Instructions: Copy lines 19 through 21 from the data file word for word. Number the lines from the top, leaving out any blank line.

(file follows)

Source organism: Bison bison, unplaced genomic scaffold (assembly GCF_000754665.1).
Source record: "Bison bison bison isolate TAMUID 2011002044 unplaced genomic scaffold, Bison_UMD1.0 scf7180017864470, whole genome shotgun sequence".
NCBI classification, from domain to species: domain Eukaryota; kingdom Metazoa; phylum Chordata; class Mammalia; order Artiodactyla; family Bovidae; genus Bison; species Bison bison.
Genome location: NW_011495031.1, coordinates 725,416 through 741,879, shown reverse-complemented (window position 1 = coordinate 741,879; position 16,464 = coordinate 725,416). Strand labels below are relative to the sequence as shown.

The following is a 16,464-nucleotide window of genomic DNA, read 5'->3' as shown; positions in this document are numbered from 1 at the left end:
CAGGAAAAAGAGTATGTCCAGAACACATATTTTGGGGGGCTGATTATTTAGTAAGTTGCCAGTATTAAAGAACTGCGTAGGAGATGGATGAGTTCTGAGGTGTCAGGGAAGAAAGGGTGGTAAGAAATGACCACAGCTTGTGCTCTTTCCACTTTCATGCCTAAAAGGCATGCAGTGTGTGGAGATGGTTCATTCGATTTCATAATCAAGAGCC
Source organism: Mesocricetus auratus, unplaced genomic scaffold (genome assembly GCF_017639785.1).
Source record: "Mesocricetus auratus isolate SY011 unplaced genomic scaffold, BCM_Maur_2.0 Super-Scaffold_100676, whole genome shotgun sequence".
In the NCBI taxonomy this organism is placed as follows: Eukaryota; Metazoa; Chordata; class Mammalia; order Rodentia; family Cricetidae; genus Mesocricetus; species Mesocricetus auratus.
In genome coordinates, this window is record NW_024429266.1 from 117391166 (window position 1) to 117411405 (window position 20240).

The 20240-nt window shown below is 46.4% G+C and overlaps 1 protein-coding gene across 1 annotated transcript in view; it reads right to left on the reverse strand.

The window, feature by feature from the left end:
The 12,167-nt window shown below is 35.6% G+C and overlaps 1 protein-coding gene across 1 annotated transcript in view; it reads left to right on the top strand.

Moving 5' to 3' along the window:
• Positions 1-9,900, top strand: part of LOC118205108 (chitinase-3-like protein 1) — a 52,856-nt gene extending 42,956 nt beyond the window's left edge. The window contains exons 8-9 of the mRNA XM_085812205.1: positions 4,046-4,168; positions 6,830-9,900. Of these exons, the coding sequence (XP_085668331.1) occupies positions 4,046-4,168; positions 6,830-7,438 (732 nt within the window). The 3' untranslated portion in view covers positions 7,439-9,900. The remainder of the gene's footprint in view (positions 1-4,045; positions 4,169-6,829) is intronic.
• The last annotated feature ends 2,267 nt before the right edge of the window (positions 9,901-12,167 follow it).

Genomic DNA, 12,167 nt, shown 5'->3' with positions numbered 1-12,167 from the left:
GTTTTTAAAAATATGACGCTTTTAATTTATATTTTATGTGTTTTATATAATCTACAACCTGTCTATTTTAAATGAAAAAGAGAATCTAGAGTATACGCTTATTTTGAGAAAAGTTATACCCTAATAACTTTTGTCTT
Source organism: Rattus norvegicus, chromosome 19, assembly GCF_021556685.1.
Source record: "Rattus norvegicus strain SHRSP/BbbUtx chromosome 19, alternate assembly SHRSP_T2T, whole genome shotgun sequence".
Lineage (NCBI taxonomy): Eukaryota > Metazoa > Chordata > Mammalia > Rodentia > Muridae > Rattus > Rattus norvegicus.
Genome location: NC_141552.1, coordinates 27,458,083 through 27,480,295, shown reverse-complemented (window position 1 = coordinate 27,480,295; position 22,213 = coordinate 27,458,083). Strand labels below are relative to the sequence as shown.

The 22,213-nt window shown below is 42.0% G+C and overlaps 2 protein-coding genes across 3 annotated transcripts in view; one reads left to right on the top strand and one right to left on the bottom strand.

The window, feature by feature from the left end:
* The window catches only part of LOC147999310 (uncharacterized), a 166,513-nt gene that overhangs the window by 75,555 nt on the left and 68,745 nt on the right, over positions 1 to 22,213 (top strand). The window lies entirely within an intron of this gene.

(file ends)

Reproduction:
Source organism: Rattus norvegicus, chromosome 19, assembly GCF_021556685.1.
Source record: "Rattus norvegicus strain SHRSP/BbbUtx chromosome 19, alternate assembly SHRSP_T2T, whole genome shotgun sequence".
Lineage (NCBI taxonomy): Eukaryota > Metazoa > Chordata > Mammalia > Rodentia > Muridae > Rattus > Rattus norvegicus.